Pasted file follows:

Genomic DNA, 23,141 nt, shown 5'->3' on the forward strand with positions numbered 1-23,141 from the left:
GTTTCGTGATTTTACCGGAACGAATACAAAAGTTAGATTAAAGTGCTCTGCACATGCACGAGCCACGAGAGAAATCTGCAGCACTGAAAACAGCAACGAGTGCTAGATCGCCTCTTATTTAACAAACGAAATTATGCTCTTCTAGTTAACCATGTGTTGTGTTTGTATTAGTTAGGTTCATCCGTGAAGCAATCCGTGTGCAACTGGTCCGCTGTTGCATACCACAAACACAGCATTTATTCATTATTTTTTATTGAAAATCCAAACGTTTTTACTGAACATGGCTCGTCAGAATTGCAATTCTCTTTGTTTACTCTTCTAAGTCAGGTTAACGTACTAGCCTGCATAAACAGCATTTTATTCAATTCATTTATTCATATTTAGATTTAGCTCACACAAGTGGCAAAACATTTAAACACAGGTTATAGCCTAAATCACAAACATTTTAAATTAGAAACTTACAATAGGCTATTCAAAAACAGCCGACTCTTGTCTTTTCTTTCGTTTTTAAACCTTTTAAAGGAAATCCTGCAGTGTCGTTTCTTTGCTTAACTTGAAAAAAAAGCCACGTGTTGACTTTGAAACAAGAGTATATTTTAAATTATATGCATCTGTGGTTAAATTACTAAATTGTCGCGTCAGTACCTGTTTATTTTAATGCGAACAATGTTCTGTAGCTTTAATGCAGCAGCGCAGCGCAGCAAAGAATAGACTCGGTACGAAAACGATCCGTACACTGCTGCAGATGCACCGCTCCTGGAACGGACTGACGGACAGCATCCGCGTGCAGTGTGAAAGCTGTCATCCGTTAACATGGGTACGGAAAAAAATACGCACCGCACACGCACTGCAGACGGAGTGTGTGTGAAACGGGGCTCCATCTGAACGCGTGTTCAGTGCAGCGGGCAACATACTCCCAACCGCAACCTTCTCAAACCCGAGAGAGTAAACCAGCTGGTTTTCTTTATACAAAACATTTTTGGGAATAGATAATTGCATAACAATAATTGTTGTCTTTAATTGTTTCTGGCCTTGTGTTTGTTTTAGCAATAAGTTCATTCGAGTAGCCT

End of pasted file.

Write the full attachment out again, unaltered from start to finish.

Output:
Genomic DNA, 23,141 nt, shown 5'->3' on the forward strand with positions numbered 1-23,141 from the left:
GTTTCGTGATTTTACCGGAACGAATACAAAAGTTAGATTAAAGTGCTCTGCACATGCACGAGCCACGAGAGAAATCTGCAGCACTGAAAACAGCAACGAGTGCTAGATCGCCTCTTATTTAACAAACGAAATTATGCTCTTCTAGTTAACCATGTGTTGTGTTTGTATTAGTTAGGTTCATCCGTGAAGCAATCCGTGTGCAACTGGTCCGCTGTTGCATACCACAAACACAGCATTTATTCATTATTTTTTATTGAAAATCCAAACGTTTTTACTGAACATGGCTCGTCAGAATTGCAATTCTCTTTGTTTACTCTTCTAAGTCAGGTTAACGTACTAGCCTGCATAAACAGCATTTTATTCAATTCATTTATTCATATTTAGATTTAGCTCACACAAGTGGCAAAACATTTAAACACAGGTTATAGCCTAAATCACAAACATTTTAAATTAGAAACTTACAATAGGCTATTCAAAAACAGCCGACTCTTGTCTTTTCTTTCGTTTTTAAACCTTTTAAAGGAAATCCTGCAGTGTCGTTTCTTTGCTTAACTTGAAAAAAAAGCCACGTGTTGACTTTGAAACAAGAGTATATTTTAAATTATATGCATCTGTGGTTAAATTACTAAATTGTCGCGTCAGTACCTGTTTATTTTAATGCGAACAATGTTCTGTAGCTTTAATGCAGCAGCGCAGCGCAGCAAAGAATAGACTCGGTACGAAAACGATCCGTACACTGCTGCAGATGCACCGCTCCTGGAACGGACTGACGGACAGCATCCGCGTGCAGTGTGAAAGCTGTCATCCGTTAACATGGGTACGGAAAAAAATACGCACCGCACACGCACTGCAGACGGAGTGTGTGTGAAACGGGGCTCCATCTGAACGCGTGTTCAGTGCAGCGGGCAACATACTCCCAACCGCAACCTTCTCAAACCCGAGAGAGTAAACCAGCTGGTTTTCTTTATACAAAACATTTTTGGGAATAGATAATTGCATAACAATAATTGTTGTCTTTAATTGTTTCTGGCCTTGTGTTTGTTTTAGCAATAAGTTCATTCGAGTAGCCT